But back to causes of things, no one thing causes obesity, and everything combined causes obesity. Actually, the pursuit of "cause" in science (pharmaceutical science at any rate) seems to be a bit endangered in and of itself, according to Jonah Lehrer.

So, what then is "obesity"? Well, I would ask, what is a relationship that an organism of any mammalian multi-cellular sort has with its whole bio-psycho-social environment? What is stress? What is pain? What is learned helplessness? What is failure to move one's physicality sufficiently? All these things are "caused" by everything simultaneously, often overlap by a lot, and all influence each other. Mostly, we are biologically active bundles of multitudes of proteins without distinct boundary (other than those we dream up then feel compelled to defend fiercely), with a big microbiota with a big microbiome (especially in the gut tube) that tends to run our lives more than we care to admit, probably... all the single-cell critters of which evolve, have lives, reproduce and die according to what they get (what we give them) - to eat. It seems likely that they might have evolved ways of trying to harness us, their big vehicles that lumber forth to get groceries, so that they might get what they need in order to keep going. Not that we are obliged to feed them endlessly.. just knowing that the mammalian multi-cellular organism is more an ecosystem than it is a discrete entity gives me hope that I can explore, map, cultivate and tame my own - in the end, it's all I've got.  I live on a little mountain-top in there with a pretty good view. At least, my "I"-illusion does. It's a welcome bit of conceptual structure; another bit is provided by the idea, that biochemically their lives are completely controlled, attracted to, or repelled by chemical gradients, described in pretty good detail in Into the Cool. This knowledge makes me feel powerful, or at least, enough of an independent, detachable agent to be able to manage my own small corner of the universe, my body, to my own liking.

There is a psychological aspect to all this that must be mentioned - eating consciously means tracking what's ingested, counting calories, including those sweated off, and attending daily to all of it. This could lead to either OCD, or anorexia, or both. Yet, those are cognitive-behavioural constellations one must approach in order to lose weight/become healthier. What I've learned is that you can learn how to dance with these two things, but you must always be in the lead, never the one who follows. It's kinda goes against dance training in general, for females, but I seriously recommend remaining in complete control of everything, including short breaks like the one I just took.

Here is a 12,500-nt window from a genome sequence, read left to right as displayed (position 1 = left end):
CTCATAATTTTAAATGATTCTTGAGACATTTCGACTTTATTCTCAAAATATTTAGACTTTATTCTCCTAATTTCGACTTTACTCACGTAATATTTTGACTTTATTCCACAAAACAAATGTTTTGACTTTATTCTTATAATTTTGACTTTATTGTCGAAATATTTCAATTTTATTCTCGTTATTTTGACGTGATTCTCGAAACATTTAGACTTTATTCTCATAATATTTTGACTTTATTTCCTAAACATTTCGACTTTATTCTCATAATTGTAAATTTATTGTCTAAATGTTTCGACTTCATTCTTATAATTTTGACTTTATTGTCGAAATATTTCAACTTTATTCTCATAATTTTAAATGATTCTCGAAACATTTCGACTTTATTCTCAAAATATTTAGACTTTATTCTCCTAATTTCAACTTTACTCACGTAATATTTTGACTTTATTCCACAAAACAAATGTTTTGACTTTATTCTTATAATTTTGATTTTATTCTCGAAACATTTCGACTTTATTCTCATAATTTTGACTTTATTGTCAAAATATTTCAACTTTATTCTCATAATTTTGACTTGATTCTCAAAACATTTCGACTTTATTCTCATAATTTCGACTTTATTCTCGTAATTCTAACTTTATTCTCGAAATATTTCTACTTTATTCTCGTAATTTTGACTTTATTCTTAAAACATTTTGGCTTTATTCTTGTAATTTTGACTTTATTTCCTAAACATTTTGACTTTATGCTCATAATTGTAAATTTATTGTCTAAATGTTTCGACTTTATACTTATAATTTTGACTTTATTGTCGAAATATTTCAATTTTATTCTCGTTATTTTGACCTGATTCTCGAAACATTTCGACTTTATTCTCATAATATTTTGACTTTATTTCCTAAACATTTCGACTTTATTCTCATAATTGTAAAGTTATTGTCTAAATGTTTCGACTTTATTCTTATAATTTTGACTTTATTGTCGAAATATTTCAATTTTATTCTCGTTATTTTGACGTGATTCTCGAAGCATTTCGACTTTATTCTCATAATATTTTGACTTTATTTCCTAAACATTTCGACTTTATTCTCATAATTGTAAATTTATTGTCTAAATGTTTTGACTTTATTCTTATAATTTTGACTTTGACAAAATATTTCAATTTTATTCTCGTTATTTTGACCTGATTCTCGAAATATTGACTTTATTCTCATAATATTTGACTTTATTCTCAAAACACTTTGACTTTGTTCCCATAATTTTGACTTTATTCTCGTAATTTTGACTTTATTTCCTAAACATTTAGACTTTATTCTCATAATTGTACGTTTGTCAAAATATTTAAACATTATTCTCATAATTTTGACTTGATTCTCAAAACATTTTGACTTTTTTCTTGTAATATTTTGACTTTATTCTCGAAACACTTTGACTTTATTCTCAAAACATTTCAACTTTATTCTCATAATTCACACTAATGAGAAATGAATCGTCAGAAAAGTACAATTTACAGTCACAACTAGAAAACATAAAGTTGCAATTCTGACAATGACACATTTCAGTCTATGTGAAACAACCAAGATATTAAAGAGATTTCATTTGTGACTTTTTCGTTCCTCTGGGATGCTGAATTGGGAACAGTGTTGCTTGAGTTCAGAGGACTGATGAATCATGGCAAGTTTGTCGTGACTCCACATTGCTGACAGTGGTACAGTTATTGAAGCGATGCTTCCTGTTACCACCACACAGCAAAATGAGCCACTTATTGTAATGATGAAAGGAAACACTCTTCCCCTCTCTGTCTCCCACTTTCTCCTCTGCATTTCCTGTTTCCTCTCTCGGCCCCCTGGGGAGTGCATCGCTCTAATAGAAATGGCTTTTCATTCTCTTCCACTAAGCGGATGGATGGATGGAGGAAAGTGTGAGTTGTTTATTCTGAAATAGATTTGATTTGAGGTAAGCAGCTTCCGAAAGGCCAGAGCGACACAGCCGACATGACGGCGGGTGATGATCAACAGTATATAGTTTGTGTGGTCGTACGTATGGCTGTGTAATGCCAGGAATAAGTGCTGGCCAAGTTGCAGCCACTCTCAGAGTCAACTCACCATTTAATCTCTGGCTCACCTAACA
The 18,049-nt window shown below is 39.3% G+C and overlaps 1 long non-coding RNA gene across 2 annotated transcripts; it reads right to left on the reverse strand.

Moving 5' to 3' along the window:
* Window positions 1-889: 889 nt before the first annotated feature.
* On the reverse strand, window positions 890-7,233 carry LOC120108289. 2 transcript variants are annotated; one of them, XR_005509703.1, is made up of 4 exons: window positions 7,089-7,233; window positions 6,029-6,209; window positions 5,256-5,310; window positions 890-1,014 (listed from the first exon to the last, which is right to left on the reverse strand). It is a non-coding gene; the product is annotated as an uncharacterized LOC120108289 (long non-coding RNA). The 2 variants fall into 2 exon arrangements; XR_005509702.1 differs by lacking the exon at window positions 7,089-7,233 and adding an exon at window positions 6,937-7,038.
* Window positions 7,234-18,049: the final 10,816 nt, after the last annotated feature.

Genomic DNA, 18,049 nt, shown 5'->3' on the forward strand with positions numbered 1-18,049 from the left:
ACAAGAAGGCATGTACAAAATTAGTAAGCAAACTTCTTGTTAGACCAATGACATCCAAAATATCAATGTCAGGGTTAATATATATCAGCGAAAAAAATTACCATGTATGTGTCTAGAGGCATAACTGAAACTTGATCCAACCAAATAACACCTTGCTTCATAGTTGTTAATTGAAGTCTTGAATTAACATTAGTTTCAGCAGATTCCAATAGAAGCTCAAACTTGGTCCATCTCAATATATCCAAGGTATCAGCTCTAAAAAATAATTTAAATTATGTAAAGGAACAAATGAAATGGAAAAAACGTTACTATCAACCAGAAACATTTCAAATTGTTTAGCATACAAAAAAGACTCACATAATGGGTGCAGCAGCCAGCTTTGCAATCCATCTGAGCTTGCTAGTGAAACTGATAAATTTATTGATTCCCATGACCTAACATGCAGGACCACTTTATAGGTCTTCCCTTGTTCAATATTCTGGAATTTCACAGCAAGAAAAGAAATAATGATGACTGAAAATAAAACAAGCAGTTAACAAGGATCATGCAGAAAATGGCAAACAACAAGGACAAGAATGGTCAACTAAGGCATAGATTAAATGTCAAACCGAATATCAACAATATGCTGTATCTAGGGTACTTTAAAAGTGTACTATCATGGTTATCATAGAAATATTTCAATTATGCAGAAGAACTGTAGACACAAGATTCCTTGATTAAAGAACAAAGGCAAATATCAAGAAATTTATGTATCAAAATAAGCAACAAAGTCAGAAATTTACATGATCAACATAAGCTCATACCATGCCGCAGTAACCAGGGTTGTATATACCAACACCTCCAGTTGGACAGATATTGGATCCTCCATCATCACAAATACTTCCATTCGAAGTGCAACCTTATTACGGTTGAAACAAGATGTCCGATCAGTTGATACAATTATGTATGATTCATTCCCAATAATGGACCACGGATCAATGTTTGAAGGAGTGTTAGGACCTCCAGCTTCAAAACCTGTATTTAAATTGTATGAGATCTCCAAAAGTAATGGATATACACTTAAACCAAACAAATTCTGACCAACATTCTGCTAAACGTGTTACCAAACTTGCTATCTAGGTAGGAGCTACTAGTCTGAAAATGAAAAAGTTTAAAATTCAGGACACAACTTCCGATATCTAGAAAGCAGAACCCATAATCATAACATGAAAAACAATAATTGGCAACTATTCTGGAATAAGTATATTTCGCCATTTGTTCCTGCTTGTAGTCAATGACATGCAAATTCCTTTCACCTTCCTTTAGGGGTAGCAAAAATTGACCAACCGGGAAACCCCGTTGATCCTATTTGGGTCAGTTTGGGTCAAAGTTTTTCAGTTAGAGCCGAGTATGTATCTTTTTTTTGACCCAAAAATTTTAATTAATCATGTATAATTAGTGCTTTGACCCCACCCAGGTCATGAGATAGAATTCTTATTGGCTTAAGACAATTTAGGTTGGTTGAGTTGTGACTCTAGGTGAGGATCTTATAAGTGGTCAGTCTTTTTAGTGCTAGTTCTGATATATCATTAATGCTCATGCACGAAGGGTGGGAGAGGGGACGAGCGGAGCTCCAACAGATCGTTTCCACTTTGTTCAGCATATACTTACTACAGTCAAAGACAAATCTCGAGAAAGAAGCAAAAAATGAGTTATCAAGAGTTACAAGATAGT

Now I must go and drown my microbiota yet again in a whole bunch of vegetable matter, which I know it doesn't like much, and which will likely kill off some more of it, making evolutionary space for new kinds that might actually like vegetables. (AHHHHGH! Hulk destroy bad microbiota!)

Sunday, December 25, 2011

And here we go again

... Another trip round the sun.

I suppose, if we have to mark time, watching axial tilt of our "ship", and changes in sun-shinage upon its surface, isn't such a bad way to mark it.

1. If you click on What Christmas Is All About, some money will go to Doctors Without Borders. Yeah, it's from last year. I like it.

2. Here's Neil deGrasse Tyson on how we're all stardust, so considering the universe should help us all feel expanded.

3. Goodbye to Lynn Margulis, microbiologist whose work on symbiosis helped move evolutionary theory forward, and mother of Dorion Sagan, son of Carl. Goodbye to Christopher Hitchens, who lived life the way he wrote, fast with a lot of mistakes according to many.

4. Have I left anything out? Oh yeah, tons. But it's all fine. It's all stardust. It will all recycle itself unendingly.

Friday, December 23, 2011

Consciousness and control

Fabulous video of Antonio Damasio discussing (in under 19 minutes!) "The quest to understand consciousness".

Whatever it is, without it we might as well be dead.

If we accept the idea that we need to have a conscious mind, a mind with a "self" in it, then that self illusion needs the illusion of efficacy. Which brings me to the next link, Born to choose: the origins and value of the need for control, the most interesting paper (review, pdf) I've seen today and maybe all year (free access).

"Belief in one’s ability to exert control over the environment and to produce desired results is essential for an individual’s wellbeing. It has repeatedly been argued that perception of control is not only desirable, but is also probably a psychological and biological necessity. In this article, we review the literature supporting this claim and present evidence of a biological basis for the need for control and for choice-that is, the means by which we exercise control over the environment. Converging evidence from animal research, clinical studies and neuroimaging suggests that the need for control is a biological imperative for survival, and a corticostriatal network is implicated as the neural substrate of this adaptive behavior."

The authors move through the psychosocial/behavioural evidence first, then the biological.
Therapy is all about restoring choice to patients, helping them overcome learned helplessness, no matter the level at which it was learned.

Tuesday, December 20, 2011

Longest darkest night of the year

I have this week and next almost all to myself. Such a treat. Life, on the whole, is getting better as time goes by, I'd say. For such a lot of years it got nothing but worse, and I used to simply ignore by what extent it was getting worse, and just carry on.  I speak of my own seasonal affective disorder.
This time round, things are upswung: I'm half way to the arbitrary weightloss goal I set back in September, when I started exercising, and I can actually feel some ab strength. So that's nice. I almost have my new place to work at set up, so that's nice too. The new year will freshen the page.